Nothing wrong with adding a little learning to your camping fun thats what these Butterpot regulars say
Butterpot interpreter Andrea Martin teaches (from left) Brandon Fitzgerald, Greg Didham, Kevin Ellsworth, Brandon Ellsworth and Alyssa Ellsworth about sweet gale. Photo by Danette Dooley/Special to The Telegram
He has yet to celebrate his 11th birthday, but Brandon Fitzgerald of Mount Pearl is already a veteran camper and naturalist. Ive been coming here since I was 18 months old and my dad has been coming since he was five years old, Brandon says, sitting on a green picnic table next to his friends at Butterpot Provincial Park.
Brandon wears a dark green T-shirt that displays the provinces official flower, the pitcher plant.
While campers are tempted to treat the squirrels and chipmunks that scurry close to their picnic tables to a few pieces of bread, Brandon cautions that thats not the thing to do.
If they get used to people just giving them the food, theyll lose their hunting instinct. And what happens then, when people are not around to feed them? Theyll just die of starvation.
A couple of years ago, Brandon says, a woodpecker had her babies in a tree on his familys campsite.
All Id hear was chirping and the mothers peck, peck, peck, he says, knocking on the picnic table.
When their mother was gone for about five minutes, theyd get curious and pop out their little heads. They had a beak no more than an inch-and-a-half long and they were no more than seven centimetres tall and they had three, small red stripes on their head.
Thirteen-year-old Alyssa Ellsworth is also from Mount Pearl.
Alyssa says shes learned the importance of respecting nature from the interpretation programs offered at the park.
Even though Im older than a lot of the kids here, I still enjoy it. And my brothers enjoy it, too, she says of 11-year-old Brandon and eight-year-old Kevin who are sitting nearby, vying for some attention.
The boys friend, 12-year-old Greg Didham from Mount Pearl, is also camping with the family this weekend.
Originally from Grand Falls-Windsor, Andrea Martin is a park interpreter technician with the Department of Environment and Conservations parks and natural areas division.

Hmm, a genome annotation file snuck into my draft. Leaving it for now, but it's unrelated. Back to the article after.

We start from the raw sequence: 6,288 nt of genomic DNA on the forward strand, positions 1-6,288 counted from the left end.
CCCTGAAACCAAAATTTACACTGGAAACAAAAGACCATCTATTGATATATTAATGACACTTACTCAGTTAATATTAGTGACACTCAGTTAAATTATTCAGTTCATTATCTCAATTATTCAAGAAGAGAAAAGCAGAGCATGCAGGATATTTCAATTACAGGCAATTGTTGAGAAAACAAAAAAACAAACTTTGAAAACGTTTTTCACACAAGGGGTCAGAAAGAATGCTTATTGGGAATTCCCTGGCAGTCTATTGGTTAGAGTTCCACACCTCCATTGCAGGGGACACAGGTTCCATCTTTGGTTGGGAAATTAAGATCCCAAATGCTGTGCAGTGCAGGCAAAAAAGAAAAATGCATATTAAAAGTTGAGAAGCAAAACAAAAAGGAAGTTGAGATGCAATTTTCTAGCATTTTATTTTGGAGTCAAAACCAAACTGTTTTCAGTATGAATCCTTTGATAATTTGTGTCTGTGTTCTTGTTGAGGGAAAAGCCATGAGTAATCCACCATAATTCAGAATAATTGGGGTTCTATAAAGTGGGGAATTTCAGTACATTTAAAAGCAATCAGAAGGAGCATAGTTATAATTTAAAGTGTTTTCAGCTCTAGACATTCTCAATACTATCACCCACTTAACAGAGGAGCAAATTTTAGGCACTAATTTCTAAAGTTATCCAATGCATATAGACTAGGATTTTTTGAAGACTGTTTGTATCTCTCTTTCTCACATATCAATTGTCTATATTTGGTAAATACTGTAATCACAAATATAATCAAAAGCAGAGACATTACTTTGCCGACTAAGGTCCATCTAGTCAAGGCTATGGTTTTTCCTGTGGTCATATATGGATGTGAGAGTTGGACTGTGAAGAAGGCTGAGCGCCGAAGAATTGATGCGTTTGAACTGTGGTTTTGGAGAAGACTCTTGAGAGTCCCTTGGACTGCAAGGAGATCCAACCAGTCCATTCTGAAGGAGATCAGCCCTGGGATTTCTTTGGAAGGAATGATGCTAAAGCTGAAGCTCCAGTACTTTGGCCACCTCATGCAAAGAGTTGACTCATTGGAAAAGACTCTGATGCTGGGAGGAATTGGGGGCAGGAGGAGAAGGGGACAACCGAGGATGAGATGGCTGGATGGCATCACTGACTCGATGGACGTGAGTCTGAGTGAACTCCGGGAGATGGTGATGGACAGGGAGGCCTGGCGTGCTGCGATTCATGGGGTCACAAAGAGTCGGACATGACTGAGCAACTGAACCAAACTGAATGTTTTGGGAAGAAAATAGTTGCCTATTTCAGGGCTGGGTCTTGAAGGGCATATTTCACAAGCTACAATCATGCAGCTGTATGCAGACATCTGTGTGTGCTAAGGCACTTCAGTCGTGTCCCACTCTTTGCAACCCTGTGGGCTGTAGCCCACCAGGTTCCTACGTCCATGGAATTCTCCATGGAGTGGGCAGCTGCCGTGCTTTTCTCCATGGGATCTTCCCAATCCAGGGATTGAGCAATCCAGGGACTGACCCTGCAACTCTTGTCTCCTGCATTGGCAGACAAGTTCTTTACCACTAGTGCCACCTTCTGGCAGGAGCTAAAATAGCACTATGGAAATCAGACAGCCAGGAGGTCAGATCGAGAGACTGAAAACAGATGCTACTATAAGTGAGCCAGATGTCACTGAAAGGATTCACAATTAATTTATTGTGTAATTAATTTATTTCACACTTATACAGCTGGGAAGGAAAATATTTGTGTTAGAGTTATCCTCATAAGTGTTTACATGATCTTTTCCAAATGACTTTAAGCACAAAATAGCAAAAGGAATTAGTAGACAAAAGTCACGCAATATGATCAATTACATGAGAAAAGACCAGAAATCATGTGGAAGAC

A graduate of Academy Canadas natural resources technology program, Martin has been the interpreter at Butterpot Provincial Park for the past six years.
She teaches children and adults about the parks 2,833 hectares of varied terrain and vegetation, forests, bogs, heaths and ponds.
Today, we did a habitat hike and we looked at different animal and plant habitat and what sort of things grow in the park, Martin says.
Martin says the most important message to be relayed to those visiting the park is that all wildlife, plants and flowers and everything else in the park, right down to its beach rocks, is to be preserved and protected.
In addition to leading campers on hiking trails, Martin also organizes nature-craft sessions and games, and invites families to a weekly campfire sing-a-long.
The parks amphitheatre is a gathering place for families to watch videos under the stars.
Numerous organizations, including the Central Avalon Ground Search and Rescue (CAGSAR) and Transport Canada safe boating officials are also invited to the park to educate the children.
While park interpretation programs have been ongoing for decades, in recent years people are becoming more aware of the importance of preserving the environment, Martin says.
And when theyre in the park its a great time to do that. We have funding for our programs, my manager is very supportive and so are all the other staff in the park.
After the park closes to campers in the fall, Martin teams up with schoolteachers who bring their students in to learn about issues theyll likely be covering during the school year.
They learn everything from weather to habitats to trees, leaves and berries. Sometimes we compare pond and stream habitat and they learn what lives in a pond and what lives in a stream. We do an activity where they go and look for animal homes in the park.
A lover of the outdoors, Martin says having an opportunity to educate others is what makes her job so rewarding.
If people have a better understanding of the environment, they often come to appreciate it more and theres a good chance theyll look after it better, she says.